Saturday, April 23, 2011

Worst mom, ever.

Were you at the Big Dipper this afternoon at around 1? If so, you might have seen me. I was the lady who left her kids in the car while purchasing some ice cream. You sure gave me some nasty looks, I must say. You know what, though? You'd have been giving me nasty looks had I let them stand in line with me. Let me explain...

We awoke today to some gorgeous Spring weather. Sunshine! There's sunshine out there, for the love of all that's good and pure! Since you live in Missoula, too, you understand why that's such a big deal. We haven't seen the sun in weeks. At least, it certainly feels that way. Anyway, since there's an abundance of what we have been previously lacking, I knew it'd be damn near criminal not to take advantage. After breakfast, I grabbed some water bottles and readied the munchkins for a stroll along the river. As we headed out the door, Ethan noticed his pushable Thomas train and I thought "Why not? Let's take it along and Ethan can push his Thomas train to his heart's content! It'll be fun!" This is not the first time I've been horribly wrong about something similar. I should know by now. To be fair, though, the stroll started out well. The kids were smiling, Ethan was happily pushing the train along, Ben was skipping and dancing, birds were chirping, etc. How lovely!

When we got halfway to my target destination, things started turning sour. Ethan began to refuse to push the train any further but he didn't want anyone else to touch it, either. Neither did he want to leave it behind. I'm not sure exactly what he wanted to have happen but it was clearly something beyond my control or capabilities. Benjamin actually diffused the situation by inviting Ethan to sit and rest with him on a bench, where I took some pictures and stupidly thought that everything was going to be ok after all. That was when Ethan hopped off the bench and made a run for it. At first, I didn't see the harm since he was headed for an open and empty field that certainly posed no danger. As if he knew what I was thinking, he stopped his mad dash and started trying to eat rocks.

The details of everything that followed are fuzzy - just glimpses through a reddish haze and peppered with feelings of futility, humiliation, confusion, and desperation. The boys hit each other a lot, Ethan planted himself face down on the ground several times, Thomas was brutally thrown fairly often, and passing dogs were terrorized. I eventually ended up carrying Ethan - as he pinched, bit, scratched, slapped, and kicked me - while Ben dutifully pushed Thomas along side of me. Trust me, people at Big Dipper, yours were not the only pointed looks I endured this day. I walked through a gauntlet of judgment, avoiding eye contact, all the way back to my car where I strapped a still-shrieking Ethan into his car seat and thanked Ben for helping me with the stupid train. I told him he could have an ice cream for his troubles, which is how we came to be at Big Dipper this afternoon.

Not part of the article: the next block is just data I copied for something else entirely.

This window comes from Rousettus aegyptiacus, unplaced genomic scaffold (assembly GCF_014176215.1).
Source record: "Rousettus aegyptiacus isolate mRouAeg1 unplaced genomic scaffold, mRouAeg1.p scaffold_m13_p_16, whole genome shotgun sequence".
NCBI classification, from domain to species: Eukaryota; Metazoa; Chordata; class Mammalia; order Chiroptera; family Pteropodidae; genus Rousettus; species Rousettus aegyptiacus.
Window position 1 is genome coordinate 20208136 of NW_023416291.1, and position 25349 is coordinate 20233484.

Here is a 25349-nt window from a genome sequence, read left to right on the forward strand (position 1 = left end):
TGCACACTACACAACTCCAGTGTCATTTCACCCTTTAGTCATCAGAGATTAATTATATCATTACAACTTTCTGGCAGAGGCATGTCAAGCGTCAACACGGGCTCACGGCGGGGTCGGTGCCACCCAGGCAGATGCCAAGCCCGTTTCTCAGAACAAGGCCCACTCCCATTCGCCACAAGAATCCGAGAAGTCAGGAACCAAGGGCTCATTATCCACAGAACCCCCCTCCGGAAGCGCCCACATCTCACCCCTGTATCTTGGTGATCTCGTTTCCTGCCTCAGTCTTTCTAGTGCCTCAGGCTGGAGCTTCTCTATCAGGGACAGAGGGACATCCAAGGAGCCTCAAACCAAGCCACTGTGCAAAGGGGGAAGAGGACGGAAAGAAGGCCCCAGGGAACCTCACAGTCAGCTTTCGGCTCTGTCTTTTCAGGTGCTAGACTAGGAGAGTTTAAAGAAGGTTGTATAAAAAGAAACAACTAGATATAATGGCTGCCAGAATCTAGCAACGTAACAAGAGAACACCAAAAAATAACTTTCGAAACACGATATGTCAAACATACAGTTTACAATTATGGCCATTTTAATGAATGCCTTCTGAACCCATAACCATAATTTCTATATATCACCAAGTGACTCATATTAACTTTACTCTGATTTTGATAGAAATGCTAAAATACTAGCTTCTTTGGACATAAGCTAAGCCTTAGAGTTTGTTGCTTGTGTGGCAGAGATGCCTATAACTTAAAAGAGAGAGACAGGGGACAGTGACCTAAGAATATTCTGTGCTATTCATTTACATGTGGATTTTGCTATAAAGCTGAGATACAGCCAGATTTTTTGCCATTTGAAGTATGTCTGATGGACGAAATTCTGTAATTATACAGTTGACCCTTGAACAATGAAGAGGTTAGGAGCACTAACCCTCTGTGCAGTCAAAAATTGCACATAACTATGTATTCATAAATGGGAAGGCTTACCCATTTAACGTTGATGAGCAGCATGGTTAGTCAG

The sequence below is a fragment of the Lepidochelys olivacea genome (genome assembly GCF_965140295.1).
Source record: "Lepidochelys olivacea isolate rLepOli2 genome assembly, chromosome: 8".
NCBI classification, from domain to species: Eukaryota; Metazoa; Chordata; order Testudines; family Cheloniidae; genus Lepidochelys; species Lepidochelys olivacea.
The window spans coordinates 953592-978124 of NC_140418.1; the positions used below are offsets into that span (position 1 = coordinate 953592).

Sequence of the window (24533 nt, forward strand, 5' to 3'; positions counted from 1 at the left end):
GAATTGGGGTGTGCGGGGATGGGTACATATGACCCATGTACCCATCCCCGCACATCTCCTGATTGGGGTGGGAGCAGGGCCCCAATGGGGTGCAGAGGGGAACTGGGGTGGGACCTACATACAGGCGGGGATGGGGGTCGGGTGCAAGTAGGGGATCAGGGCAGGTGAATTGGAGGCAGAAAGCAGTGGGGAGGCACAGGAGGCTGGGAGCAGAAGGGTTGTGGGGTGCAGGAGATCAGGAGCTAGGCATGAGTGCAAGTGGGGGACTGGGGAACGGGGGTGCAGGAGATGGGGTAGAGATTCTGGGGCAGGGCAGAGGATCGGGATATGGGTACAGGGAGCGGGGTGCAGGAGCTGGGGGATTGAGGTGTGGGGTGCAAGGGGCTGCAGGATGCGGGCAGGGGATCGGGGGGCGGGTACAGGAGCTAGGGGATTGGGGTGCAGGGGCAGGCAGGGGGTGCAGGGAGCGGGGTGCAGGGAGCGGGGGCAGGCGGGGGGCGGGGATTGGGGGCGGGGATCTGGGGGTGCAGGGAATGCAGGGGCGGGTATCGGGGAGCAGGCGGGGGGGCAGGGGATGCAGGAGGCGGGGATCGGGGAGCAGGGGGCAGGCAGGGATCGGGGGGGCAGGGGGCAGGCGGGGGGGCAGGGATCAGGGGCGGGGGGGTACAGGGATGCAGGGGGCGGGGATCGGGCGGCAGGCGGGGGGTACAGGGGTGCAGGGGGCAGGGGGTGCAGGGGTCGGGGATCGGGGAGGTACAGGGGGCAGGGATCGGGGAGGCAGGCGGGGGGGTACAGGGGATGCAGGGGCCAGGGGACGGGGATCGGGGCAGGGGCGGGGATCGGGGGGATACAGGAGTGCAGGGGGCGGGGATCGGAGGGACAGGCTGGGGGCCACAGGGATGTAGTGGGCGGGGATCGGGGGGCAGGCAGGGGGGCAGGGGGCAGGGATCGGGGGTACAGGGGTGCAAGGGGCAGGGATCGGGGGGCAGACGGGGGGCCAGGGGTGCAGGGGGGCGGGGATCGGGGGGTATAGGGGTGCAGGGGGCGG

You see, Ethan was not going to get ice cream. There was no way I was going to reward his horrifying behavior by giving him a delicious treat. Also, whether or not the kid was going to get ice cream, I knew that standing in line with him would be an utter disaster. Have you experienced flailing toddler rage? It's nearly impossible to deal with when the parent to child ratio is 1 to 1, when the parent is outnumbered it's game over. No matter how dutiful and well-behaved the non-flailing child has been to that point, he or she will only register that Other Child is getting an awful lot of attention and will follow suit. No, thank you. So I parked the car in the shade. I rolled the windows down a bit and told them that I would be right back. I walked the 20 feet to the line and barely took my eyes off the munchkins. I saw you staring worriedly at my kids and I noted your disdainful glares as well as the shaking of your heads. I also noted how there were 5 of you to the two small children present in your group.

You got up from your table and dispersed, leaving behind one member of your party who happened to be the mother of the little girl present. And you, mother of little girl, took it upon yourself to "guard" my children until I closed the 20 feet between us and got back in my car. You thought you were noble, I'm sure, and you will tell the tale of the Evil Woman at Big Dipper to all your friends to caution them against such gross child neglect. Someday, mother of little girl, your daughter will throw an unholy tantrum in public and drive you to your wits' end. She will shatter every single illusion of parenthood that you ever had. If I'm standing there when it happens, I won't shake my head at you. I just want you to know that.

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